Bring Back the Fun by @Nick422

The pieces are in place, aside from a tinker here and there, and we finally have an idea of what our 2014-15 Pittsburgh Penguins will look like.  They'll be deeper, younger, and lacking some very familiar faces.  The main goal, as always, for the new group may remain win the Cup but there's a secondary goal for this squad of Penguins:

Bring back the fun.


Almost without realizing it this all became hard.  It became difficult.  Watching games became a chore.  It was no longer appointment viewing, it was forced viewing.  The Byslma Penguins, much like other teams, continually made this too hard on themselves.

Rick Tocchet, Mike Johnston, Jim Rutherford
The shine of the previous teams, the ones with unrealized expectations, had long faded.  The shine of a Cup changed the game.  Suddenly every team, no matter how flawed or follied, were told that there was only one acceptable outcome: The Stanley Cup.

Bylsma did his best to keep the room loose.  Jokes, games, puzzles.  It wasn't enough.  He lost the room.  He lost the team.  He lost.  He's gone.  Ray Shero, the architect of all you see before you, is gone.  The fun left long before they did.


The new men in charge, Jim Rutherford and Mike Johnston, are tasked with something more than Bylsma and Shero were.  Fans don't just want the Cup.  The fans want fun.  The fans want to feel the weight of expectations off of their shoulders, too.  They want more.

It's up to Rutherford and Johnston to deliver.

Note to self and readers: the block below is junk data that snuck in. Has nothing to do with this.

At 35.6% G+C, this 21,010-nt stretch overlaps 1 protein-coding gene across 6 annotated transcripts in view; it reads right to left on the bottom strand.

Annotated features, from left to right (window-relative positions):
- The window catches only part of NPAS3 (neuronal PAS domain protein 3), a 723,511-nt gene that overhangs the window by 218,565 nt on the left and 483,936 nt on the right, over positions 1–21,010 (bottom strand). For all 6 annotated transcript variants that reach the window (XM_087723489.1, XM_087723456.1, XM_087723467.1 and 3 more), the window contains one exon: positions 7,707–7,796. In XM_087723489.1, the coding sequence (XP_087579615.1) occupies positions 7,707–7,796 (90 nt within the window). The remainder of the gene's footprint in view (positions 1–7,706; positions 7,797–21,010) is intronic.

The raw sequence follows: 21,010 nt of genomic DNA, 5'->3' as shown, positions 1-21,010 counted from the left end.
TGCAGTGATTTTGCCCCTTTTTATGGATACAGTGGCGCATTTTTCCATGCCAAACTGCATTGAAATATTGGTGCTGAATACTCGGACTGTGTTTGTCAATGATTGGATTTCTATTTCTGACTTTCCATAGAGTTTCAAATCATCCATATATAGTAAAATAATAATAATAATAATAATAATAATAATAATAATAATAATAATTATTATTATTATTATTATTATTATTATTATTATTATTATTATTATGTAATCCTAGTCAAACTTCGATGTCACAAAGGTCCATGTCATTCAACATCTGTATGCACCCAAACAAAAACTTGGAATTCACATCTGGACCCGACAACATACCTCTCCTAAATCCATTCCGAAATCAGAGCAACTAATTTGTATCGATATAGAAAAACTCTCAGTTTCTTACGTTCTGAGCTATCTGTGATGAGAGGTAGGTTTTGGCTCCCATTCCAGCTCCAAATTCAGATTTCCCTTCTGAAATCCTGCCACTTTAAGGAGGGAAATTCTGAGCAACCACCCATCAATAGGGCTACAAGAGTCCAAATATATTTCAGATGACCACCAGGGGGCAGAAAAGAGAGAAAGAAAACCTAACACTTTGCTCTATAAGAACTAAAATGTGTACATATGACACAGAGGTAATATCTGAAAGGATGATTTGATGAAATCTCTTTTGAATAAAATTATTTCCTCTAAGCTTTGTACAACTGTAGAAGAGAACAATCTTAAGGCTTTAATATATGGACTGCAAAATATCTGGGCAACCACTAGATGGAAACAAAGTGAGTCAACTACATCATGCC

Matt Cooke
The wins are not the only important thing.  Bylsma won.  Shero won.  They also built teams that were hard to love.  For all of James Neal's positives there were bigger negatives.  Craig Adams was as polarizing as could be.  Tanner Glass was beloved or trashed.  There were no players that were just loved.  There was no Gary Roberts, there was no Max Talbot, there was no Matt Cooke.  Those players all left for money.  They were never replaced.

The fun players, the jolly players, they didn't exist.  Dupuis and Fleury brought levity.  They also brought deep, deep discussion.  They weren't allowed to just be funny, they were either over rated or under rated with no in-between.

The personalities that drew one in to the team were never replaced.  It made watching difficult.  While people watch for the name on the front of the jersey they root for the names on the back.  Suddenly less of "those" players were around.  Suddenly it became habit viewing.  It became easier to miss.

Suddenly there was a disconnect, a void, an expanse.  The magic, the fun, was gone.  The things that drew fans to the team beyond city allegiance had vanished and never truly replaced.  It led to a do or die attitude.  The team wasn't fun to die with because the players were no longer fun to die with.

Steve Downie
New players bring about the possibility of new "those guys."  Could it be Steve Downie, the player who seemingly embodies that "blue collar" ethic that Pittsburgh has soaked up like a sponge?  Could it be Christian Ehrhoff, who took a discount to come and play for a contender?  Will it be a trade deadline acquisition that gives a spark to the room?  Could it possibly be new assistant coach Rick Tocchet?

Will these players rekindle the flame and bring new life to the locker room to the team, and to the fans?

For Johnston and Rutherford it's not just about winning.  It's now about winning back the fans.  The ones who have grown complacent and stagnant, much as the teams under Bylsma and Shero were.  For the front office it now becomes a heavier burden than one ever faced by their predecessors.

It's not just bring back the Cup.

It's time to bring back the fun.
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